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Edwin Encarnacion waiting to heat up with patience

By working deeper into counts, Edwin Encarnacion is more prone to not only walk and make pitchers labor through at-bats, but also put him in a vulnerable position to strike out at an alarmingly high rate.

CLEVELAND – Edwin Encarnacion is not stepping into the batter’s box with the intent to swing early in the count.

In fact, only 31 of Encarancion’s 148 plate appearances (20.9%) this season have a duration of two pitches or less. In this small sample size, the 34-year-old slugger is batting .300 (10-for-30) with three home runs, four RBIs and one hit by pitch.

When those encouraging stats are stacked up against a .220/.367/.364 slash line and .103 (3-for-29) batting average with runners in scoring position, there is reason to delve deeper into the analytics and see exactly what Encarnacion is doing wrong. After all, the three-time All-Star had a prosperous 2016 campaign in which he led the major leagues with a career-best 127 RBIs.

“When you have a tough first month, you’re not going to get it all back in a week,” said manager Terry Francona. “It’d be nice, but sometimes guys get into it bit-by-bit. Sometimes guys have one swing and they find it. He’s still taking his walks which is good.”

Francona is right on the money when it comes to Encarnacion’s plate discipline as he features a career-high 16.9% walk rate and career-low 20.5 O-Swing%, a percentage that measures how many times a hitter chases a pitch out of the strike zone.

On the contrary, Encarnacion is also averaging a career-high 28.4% strikeout rate and 12.1% swinging strike rate, a mark that measures how many times a hitter whiffs on any given pitch.

In simpler terms, the biggest free agent signing in the history of the Indians franchise is laying off balls and missing strikes – he’s walking and striking out more than ever before.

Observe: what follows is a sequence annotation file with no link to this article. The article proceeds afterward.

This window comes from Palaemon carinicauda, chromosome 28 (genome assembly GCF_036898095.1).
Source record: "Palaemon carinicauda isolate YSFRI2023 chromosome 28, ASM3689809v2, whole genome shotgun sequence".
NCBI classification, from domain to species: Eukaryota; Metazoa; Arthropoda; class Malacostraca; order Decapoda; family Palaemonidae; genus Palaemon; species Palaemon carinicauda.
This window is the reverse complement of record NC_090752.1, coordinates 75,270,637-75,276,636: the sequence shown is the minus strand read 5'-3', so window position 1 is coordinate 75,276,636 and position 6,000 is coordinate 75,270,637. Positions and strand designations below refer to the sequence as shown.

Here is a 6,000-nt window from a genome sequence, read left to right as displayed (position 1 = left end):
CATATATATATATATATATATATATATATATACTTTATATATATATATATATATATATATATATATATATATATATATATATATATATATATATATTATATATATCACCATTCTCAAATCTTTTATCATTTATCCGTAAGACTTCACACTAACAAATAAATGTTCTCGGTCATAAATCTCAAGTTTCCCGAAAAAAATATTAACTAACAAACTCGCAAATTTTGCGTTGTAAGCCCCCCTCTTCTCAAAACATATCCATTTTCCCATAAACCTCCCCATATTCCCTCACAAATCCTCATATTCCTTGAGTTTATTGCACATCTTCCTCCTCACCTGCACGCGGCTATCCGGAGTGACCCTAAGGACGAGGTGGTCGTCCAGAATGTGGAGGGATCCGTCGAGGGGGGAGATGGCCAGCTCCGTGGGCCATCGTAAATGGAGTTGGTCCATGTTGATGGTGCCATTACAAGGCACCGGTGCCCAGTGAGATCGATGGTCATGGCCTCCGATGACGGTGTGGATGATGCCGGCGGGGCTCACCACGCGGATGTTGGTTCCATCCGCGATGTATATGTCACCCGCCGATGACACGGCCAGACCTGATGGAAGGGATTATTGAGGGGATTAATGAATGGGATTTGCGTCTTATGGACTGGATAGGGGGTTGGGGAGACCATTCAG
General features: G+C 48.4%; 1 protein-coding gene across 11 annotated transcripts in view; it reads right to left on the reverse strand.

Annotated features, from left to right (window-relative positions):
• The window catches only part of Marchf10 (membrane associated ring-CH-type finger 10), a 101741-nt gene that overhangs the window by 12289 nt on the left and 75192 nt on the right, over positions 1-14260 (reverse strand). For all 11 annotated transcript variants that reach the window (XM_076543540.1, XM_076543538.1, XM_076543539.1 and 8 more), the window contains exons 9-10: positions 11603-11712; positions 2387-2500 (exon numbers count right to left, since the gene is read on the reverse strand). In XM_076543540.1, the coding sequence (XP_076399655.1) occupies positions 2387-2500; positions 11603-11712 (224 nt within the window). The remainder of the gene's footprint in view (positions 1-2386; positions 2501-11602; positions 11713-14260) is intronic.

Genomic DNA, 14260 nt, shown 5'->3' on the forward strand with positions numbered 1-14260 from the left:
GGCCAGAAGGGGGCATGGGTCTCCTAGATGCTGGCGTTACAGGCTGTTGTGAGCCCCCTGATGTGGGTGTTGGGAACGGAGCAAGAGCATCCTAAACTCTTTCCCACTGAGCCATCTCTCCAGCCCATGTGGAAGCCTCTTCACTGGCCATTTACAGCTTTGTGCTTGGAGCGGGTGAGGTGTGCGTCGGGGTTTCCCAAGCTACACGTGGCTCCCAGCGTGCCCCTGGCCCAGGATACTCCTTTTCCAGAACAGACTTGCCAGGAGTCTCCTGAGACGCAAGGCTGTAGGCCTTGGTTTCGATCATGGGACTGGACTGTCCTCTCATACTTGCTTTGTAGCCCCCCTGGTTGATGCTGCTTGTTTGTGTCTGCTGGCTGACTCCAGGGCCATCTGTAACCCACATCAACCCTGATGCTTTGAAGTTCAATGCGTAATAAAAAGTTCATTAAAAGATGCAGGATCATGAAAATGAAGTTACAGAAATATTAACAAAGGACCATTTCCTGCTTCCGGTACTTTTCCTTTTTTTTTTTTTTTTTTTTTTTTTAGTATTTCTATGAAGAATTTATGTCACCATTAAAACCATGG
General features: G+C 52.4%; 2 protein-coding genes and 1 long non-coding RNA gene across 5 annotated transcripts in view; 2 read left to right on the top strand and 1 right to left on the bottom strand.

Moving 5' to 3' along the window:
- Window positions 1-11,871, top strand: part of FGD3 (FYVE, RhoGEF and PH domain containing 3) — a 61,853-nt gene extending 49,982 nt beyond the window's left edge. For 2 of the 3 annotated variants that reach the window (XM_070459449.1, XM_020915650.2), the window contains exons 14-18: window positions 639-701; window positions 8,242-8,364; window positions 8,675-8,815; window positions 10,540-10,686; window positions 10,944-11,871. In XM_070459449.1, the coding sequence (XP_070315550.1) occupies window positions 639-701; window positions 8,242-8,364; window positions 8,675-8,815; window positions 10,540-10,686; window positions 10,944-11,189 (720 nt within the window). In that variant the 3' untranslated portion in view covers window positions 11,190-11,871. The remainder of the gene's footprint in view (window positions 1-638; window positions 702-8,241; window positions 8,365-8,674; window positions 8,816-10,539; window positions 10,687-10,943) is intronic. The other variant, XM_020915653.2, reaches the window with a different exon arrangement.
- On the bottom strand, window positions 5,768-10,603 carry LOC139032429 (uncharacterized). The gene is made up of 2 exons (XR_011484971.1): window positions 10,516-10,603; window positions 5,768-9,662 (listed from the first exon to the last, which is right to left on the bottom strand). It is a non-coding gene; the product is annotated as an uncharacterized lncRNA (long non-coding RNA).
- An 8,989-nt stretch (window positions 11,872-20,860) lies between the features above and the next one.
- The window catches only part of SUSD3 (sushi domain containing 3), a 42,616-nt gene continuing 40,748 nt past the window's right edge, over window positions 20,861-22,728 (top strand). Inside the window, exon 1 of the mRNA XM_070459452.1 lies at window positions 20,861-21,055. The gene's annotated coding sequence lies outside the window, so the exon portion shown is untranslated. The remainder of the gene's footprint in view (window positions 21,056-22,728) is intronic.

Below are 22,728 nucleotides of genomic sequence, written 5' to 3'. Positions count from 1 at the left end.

“He’s probably not completely locked in which you can tell,” Francona said. “But he’s still really dangerous.”

Once again, Francona’s assertion is right on par with the way Encarnacion has performed over the course of April and early May.

Encarnacion is rocketing the ball when making contact as shown by his career-high 45.5% hard-hit percentage. It’s difficult for this solid contact to pay dividends when the bat is only coming off his shoulder at a career-low 39.1% clip while he’s only making contact at a career-low 69.1% clip.

This uncharacteristic tentativeness leads many to believe that Encarnacion is feeling the high expectations of the city of Cleveland on his shoulders.

“I don’t think he feels pressured,” said Francona of potentially moving Encarnacion out of the four-hole. “I thought about doing a lot of things, but unless I have a really good reason of moving guys, never been a real big fan of shaking it up. I think it’s sending the wrong message. Try to be patient and do what I think is right.”

Based on his hard contact rate and early-season success on batted balls during pitches one and two in each of his at-bats, there is reason to think Encarnacion is on the brink of breaking out of his passivity and returning to the form that had the Tribe pulling $60-million out of their wallets.

“With Edwin, you keep running him out there,” Francona said. “You know it’s going to happen and when it does, it will give us a different gear.”

John Alfes has covered the Indians for IBI since August of 2016. Follow him on Twitter @JohnAlfes for breaking news and in-depth coverage all season long.

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